American Fitness Challenge. His first words to me were “are you from Utah or Idaho?” That was a shocker, but he was able to pick up on the slight accent that I had from Utah, as he too, was a graduate of high school in Utah. He has an intensity about him, but also a very peaceful and pleasant demeanor. It was good to meet an individual like him. Not all military or former military people are hard-nosed.

With high school friend Jonathan Jensen at Sundance

With high school friend Jonathan Jensen at Sundance

With high school friend Russ Graves in Murray, UT

With high school friend Russ Graves in Murray, UT

During my trip to Utah, I was honored and excited to spend a littlebit of time with my very close high school friends Jonathan Jensen and Russ Graves. I wrote a blog post in detail about that visit, but just want to show them again here. Both of them had a profound impact on my life in the direction my life took after high school.I owe them a great deal in terms of setting my life in the right direction. I will eternally be indebted to these two great men, both of them strong members of the LDS Church and great leaders. Yet, also very good friends.

Then there are the people that you meet in every day life. A couple of these people have become good acquaintances. And I want to point them out in this post because in their own ways they too have had an impact on my life just as the examples they set.

schmoozing with my pal Joe Seebold at Valvoline

Schmoozing with my pal Joe Seebold at Valvoline

 

One of these is Joe Seebold. Joe,is a good-natured car repairman. The manager of an oil change place, I have been associated with him for a few years. But it’s always great to speak to him about things other than car repair. And, over the last couple of years Joe and I have become good friends. Not through religion, not through common beliefs. But because we’re people and we enjoy each others company and that’s what is important.

 

Sumoflam with Asian Bistro's JJ Chen

Sumoflam with Asian Bistro’s JJ Chen

 

This past year, Julianne and I begin frequenting a restaurant near our house. The Asian Bistro Express is a great little Chinese place. The gal that runs the place with her husband is JJ Chen and as we have frequented the eatery, we have become friends with her as well. It’s nice to speak with them about things other than their food or their restaurant. Nice to learn about where they’re from, and what they do, what their goals are, about their children, etc. (They have a cute little girl in 4th or 5th grade). We all share a common trait in this world and that is we live life.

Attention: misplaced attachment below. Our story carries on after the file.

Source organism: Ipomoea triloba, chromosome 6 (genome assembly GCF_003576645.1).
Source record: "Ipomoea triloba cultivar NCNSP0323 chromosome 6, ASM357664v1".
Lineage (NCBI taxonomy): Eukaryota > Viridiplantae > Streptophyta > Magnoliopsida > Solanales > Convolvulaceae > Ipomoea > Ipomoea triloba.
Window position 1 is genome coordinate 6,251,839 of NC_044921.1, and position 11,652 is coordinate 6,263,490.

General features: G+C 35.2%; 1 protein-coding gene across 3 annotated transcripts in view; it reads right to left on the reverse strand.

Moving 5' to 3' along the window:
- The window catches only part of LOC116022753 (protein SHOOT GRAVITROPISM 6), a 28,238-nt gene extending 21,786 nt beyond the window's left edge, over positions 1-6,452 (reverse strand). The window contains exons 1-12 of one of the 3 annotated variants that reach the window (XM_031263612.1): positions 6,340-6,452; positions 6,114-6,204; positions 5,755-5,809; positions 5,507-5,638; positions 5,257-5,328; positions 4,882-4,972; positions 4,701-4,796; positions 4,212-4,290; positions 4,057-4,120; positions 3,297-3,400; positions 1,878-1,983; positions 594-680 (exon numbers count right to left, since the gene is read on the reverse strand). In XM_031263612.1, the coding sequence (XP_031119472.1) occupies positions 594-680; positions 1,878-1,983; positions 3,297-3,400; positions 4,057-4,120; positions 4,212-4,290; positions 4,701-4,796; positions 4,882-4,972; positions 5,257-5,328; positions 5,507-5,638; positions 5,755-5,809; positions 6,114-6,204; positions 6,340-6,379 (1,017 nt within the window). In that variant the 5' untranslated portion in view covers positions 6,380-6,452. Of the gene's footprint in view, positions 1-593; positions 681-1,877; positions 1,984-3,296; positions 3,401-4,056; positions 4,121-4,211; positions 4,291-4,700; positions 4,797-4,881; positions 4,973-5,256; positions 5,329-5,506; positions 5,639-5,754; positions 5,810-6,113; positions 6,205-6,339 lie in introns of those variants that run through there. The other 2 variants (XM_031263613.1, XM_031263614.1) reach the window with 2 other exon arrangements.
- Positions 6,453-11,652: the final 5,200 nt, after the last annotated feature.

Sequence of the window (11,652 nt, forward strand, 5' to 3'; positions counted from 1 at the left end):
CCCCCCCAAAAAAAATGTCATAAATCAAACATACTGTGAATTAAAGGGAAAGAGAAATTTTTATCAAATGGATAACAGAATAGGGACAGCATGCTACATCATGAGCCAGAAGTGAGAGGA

Visiting Al Luminum and his Airstream on a 2015 visit to Lexington.

Visiting Al Luminum and his Airstream on a 2015 visit to Lexington.

Over the last couple of years I have become Facebook friends with folks near and far, many whom I have not met in person.  But, occasionally there is the unique opportunity to meet some of them.  One of these goes by the name Al Luminum (not his real name).  Al is an Airstream Gypsy with his family.  They travel the country in their Airstream and live off of a rental property income and who knows what else.  In the winter you can find him and his family staying in the quiet of the desert and in the summers they may be up north in any of dozens of locales.  On one occasion they pulled into Lexington, where they stayed in a church parking lot. He gave me a ping in Facebook and I went over and finally met them all in person.  What a delightful family!

I left the visit with envy as they travel freely in this beautiful country…something that I wish I could do full time!

Alex and his Ukranian friends at Fat Smitty's

Alex and his Ukranian friends at Fat Smitty’s

On another occasion I was with the family in Washington and we ventured into a unique eatery called Fat Smitty’s (see my blog post about this quirky place), near Port Townsend.  I was in there taking photos and there were three Russians (Ukranians actually) enjoying a wonderful Fat Smitty burger. One of them, named Alex, noted, “You must be famous,” to which I replied, “In my own mind!”  I sat down with them and asked if I could do a selfie with them.  Turns out these guys were from Ukraine and were in the area working.  Alex and his friends were great!  You never know who you can meet in this wide world.